(The following remarks were delivered in a panel discussion, “The New Shape of Politics,” at the International Conservative Congress in Washington, D.C., on September 27, 1997)

First of all, I want to thank John O’Sullivan for asking me to take part in this panel, and secondly I want to issue a fair warning to my colleagues on the panel as well as to many in the audience. Many of you—perhaps most of you—will not agree with what I have to tell you about the new shape of American politics, and some of you may actually find it repellent. For some years I have been known, for lack of a better term, as a “Buchananite” conservative (at least that is one of the less objectionable things I have been called), and it is a fair description. But my allegiance to “Buchananism” goes beyond support for the Buchanan presidential candidacy in the last two elections. In my newspaper column as well as in my monthly columns in Chronicles (many of which are now collected in a new book called Revolution From the Middle, which has been sedulously ignored by the conservative press), I have argued that the Buchanan candidacy is but the formal political expression of a deep social and cultural transformation I have called the “Middle American Revolution,” The essential concept and, to some extent, the term are derived from the studies of the late Donald Warren, a sociologist, whose 1976 book. The Radical Center, analyzed the underlying social and political forces that make up the Middle American Revolution.

Professor Warren identified a distinctive group in American society that he called “Middle American Radicals,” or MARs, who are essentially middle-income, white, often ethnic voters who see themselves as an exploited and dispossessed group, excluded from meaningful political participation; threatened by the tax and trade policies of the government; victimized by its tolerance of crime, immigration, and social deviance; and ignored, ridiculed, or demonized by the major cultural institutions of the media and education. MARs possess objective statistical characteristics, but these are not their defining features. Warren identified as their defining feature an attitudinal characteristic: they view themselves as sandwiched between—and victimized by—an elite (in government and politics, the economy, and the dominant culture) that is either indifferent to them or hostile to them, and an underclass with which the elites are in alliance and whose interests and values the elites support at the expense of the interests and values of Middle Americans.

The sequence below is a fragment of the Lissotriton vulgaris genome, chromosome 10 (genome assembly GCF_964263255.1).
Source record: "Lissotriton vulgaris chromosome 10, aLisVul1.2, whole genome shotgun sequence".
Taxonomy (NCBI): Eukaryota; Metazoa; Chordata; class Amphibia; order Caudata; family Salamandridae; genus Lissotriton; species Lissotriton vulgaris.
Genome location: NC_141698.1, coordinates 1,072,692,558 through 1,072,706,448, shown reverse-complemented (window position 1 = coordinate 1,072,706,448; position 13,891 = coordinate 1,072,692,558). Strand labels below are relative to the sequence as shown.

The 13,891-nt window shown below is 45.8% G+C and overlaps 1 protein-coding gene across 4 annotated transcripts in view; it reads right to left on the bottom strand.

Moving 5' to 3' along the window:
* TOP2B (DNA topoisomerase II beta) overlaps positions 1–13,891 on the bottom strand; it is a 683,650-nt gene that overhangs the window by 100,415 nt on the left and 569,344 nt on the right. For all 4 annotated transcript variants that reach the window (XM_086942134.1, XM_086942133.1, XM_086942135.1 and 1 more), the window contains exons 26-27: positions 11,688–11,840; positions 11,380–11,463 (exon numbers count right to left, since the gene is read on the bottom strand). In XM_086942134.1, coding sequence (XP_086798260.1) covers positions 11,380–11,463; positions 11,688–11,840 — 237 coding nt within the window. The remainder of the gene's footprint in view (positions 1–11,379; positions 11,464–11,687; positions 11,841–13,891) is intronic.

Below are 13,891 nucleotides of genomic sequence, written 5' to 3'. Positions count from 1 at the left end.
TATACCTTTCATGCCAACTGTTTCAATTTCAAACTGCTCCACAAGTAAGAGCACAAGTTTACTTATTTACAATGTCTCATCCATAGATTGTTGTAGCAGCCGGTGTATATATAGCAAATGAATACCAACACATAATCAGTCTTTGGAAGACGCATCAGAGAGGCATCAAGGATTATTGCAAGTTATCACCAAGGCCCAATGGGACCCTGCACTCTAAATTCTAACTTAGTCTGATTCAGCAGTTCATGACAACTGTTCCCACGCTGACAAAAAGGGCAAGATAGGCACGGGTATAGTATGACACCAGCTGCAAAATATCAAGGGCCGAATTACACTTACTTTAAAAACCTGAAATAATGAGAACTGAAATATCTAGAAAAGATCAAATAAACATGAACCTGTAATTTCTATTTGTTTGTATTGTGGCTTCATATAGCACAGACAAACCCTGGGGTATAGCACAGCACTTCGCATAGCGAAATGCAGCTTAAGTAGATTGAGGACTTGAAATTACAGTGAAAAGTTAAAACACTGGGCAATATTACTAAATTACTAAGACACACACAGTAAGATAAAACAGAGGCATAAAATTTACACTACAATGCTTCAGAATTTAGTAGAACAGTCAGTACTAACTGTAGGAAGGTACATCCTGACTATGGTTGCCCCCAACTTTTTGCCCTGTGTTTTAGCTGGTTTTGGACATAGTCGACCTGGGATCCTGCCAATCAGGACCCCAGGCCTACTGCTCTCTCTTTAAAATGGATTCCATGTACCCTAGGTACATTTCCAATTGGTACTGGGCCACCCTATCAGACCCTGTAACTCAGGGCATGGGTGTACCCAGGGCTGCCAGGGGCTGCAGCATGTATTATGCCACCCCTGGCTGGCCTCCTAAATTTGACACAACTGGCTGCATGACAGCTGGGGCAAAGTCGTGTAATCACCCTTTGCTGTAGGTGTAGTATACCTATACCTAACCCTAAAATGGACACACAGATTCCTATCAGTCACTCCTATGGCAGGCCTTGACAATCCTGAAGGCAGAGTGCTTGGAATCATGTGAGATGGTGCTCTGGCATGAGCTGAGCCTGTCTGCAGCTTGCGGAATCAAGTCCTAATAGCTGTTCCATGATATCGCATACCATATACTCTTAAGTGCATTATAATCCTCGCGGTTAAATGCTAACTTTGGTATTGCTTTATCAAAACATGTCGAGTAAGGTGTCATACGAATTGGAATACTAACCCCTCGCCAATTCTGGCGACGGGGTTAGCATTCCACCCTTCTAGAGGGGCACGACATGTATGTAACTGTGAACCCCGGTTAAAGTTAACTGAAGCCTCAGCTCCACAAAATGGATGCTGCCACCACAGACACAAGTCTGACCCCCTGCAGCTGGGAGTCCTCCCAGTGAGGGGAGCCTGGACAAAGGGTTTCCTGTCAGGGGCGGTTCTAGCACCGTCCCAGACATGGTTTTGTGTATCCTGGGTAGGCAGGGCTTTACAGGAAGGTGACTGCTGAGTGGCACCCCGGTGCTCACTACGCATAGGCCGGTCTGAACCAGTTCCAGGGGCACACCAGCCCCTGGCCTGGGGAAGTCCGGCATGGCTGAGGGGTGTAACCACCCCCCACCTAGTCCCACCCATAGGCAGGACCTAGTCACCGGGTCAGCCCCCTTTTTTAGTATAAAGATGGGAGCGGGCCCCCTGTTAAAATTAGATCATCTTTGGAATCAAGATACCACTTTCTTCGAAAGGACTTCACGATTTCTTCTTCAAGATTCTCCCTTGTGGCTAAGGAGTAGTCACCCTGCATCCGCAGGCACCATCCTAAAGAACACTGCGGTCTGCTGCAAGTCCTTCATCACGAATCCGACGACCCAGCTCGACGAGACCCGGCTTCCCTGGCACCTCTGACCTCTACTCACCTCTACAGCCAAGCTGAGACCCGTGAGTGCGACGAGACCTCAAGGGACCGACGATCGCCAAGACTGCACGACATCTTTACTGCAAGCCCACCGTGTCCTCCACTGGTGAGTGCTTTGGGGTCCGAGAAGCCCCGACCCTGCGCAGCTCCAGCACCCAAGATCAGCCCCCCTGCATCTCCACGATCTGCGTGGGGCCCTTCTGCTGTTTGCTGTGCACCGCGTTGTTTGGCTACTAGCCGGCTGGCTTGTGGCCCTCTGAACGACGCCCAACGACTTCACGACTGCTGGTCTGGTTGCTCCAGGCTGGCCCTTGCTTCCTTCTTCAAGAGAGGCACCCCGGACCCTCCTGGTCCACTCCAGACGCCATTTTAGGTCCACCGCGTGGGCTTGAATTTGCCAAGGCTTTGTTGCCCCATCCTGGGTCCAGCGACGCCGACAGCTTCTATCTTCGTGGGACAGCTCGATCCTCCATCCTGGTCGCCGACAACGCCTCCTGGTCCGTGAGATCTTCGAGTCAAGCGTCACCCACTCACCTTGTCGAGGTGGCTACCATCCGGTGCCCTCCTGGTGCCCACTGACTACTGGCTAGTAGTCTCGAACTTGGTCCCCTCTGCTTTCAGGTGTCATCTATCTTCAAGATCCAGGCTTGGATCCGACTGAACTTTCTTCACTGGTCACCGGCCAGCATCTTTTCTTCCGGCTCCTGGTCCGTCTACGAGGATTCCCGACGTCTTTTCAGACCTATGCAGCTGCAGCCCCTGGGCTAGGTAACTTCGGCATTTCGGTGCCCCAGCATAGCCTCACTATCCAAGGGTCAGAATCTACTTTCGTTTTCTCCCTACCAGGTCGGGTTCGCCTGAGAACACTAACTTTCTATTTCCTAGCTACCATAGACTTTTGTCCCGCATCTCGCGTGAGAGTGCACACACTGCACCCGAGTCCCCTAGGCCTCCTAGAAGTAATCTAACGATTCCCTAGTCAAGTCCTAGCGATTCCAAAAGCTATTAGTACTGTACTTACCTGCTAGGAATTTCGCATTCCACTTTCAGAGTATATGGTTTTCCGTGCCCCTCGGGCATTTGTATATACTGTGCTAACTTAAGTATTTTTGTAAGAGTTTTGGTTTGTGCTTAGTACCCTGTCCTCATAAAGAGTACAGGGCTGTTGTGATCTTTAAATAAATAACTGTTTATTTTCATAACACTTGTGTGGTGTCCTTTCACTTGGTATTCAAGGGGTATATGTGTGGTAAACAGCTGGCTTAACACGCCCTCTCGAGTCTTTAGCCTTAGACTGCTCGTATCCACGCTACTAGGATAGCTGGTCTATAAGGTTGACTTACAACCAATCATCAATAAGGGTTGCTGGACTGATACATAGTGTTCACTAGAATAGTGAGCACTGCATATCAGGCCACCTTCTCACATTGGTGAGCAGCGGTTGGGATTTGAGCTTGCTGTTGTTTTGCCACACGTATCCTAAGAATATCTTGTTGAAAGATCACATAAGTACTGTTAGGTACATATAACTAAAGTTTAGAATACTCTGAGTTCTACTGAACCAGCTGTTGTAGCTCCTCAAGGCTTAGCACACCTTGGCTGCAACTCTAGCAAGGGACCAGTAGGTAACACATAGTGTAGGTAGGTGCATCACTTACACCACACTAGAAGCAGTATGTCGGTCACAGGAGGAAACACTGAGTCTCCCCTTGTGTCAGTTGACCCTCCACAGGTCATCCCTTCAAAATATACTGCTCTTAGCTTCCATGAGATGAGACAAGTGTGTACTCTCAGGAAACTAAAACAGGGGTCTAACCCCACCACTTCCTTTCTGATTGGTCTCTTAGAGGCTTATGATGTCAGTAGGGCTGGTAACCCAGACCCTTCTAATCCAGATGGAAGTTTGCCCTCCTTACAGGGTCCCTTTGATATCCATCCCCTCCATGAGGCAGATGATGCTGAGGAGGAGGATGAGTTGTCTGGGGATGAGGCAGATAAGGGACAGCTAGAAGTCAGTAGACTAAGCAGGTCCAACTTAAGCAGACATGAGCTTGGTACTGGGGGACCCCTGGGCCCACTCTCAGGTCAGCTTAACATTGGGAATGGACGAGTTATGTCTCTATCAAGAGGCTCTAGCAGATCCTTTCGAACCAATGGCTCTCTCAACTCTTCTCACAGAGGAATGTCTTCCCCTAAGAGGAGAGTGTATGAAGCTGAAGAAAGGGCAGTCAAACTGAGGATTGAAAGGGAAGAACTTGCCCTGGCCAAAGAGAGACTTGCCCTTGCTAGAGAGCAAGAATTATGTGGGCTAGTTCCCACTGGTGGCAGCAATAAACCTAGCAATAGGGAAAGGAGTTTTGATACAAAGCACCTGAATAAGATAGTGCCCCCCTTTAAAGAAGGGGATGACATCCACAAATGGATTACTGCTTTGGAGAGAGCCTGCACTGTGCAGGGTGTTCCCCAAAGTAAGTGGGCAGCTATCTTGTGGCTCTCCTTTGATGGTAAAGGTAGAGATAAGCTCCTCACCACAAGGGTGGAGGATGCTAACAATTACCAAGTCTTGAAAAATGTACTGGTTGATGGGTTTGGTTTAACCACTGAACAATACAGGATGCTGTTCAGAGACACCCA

In Professor Warren’s original analysis, MARs were the backbone of George Wallace’s national political following, but in later years the categories of “Reagan Democrats,” “Perot voters,” and—more recently—”Buchanan supporters” are largely identical to them. In my own development of Warren’s work. Middle American Radicals represent both the central political base of the American right, from at least the time of George Wallace and probably going back to Joe McCarthy, and the core or nucleus of American culture and the American nation. Any movement of the right that wishes to succeed in national polities must mobilize Middle American forces, as both Nixon and Reagan did and as George Bush, Bob Dole, and Jack Kemp failed to do.

A convenient statistical definition of Middle Americans is that they are the middle-income categories, making between $15,000 and $50,000 a year, a group that comprises about 50 percent of the voting electorate. Exit polls show that Reagan won an average of 57 percent of this category in 1980 and l984, while in 1992 and 1996 Bush and Dole won only an average of 37 percent—a precipitous decline of 20 percentage points. If the Republican Party continues to ignore MARs, it will find itself reduced to minority status and may even eventually cease to exist as a major party; and if the conservative movement continues to ignore them, it too will dwindle in cultural and political significance. The “crisis of conservatism,” the “conservative crack-up,” that Beltway and Manhattan conservatives today fret about is due precisely to the alienation of Middle American Radicals from the mainstream and neoconservative right. If however, the American right seriously wishes to govern, it will have to base its ideas and policies on Middle American Radicalism or Middle American Populism and incorporate the interests and values of MARs into its own political agenda.

My time is brief, so I will merely list some of the main issues that currently and in the foreseeable future are important issues for Middle Americans, illustrate why they are important, and how conservatives and Republicans have managed to blow them. The first and perhaps the most important issue that conservatives and Republicans have failed to address is immigration, both illegal and legal. There has been a fairly consistent trend in national opinion polls showing that large percentages of Americans of all ethnic and class backgrounds generally oppose immigration and want it reduced or stopped. Last year a Roper poll showed that some 83 percent of the public favors reducing or halting immigration. I think this poll speaks for itself; you cannot get public responses on most polls better than 83 percent. During the Persian Gulf War, when President Bush’s popularity rating was about 90 percent. Bob Dole joked that the remaining 10 percent probably didn’t know who the President was. Based on the Roper poll on immigration, it is probably fair to say that Americans who don’t oppose immigration probably don’t know that immigration is a problem or an issue.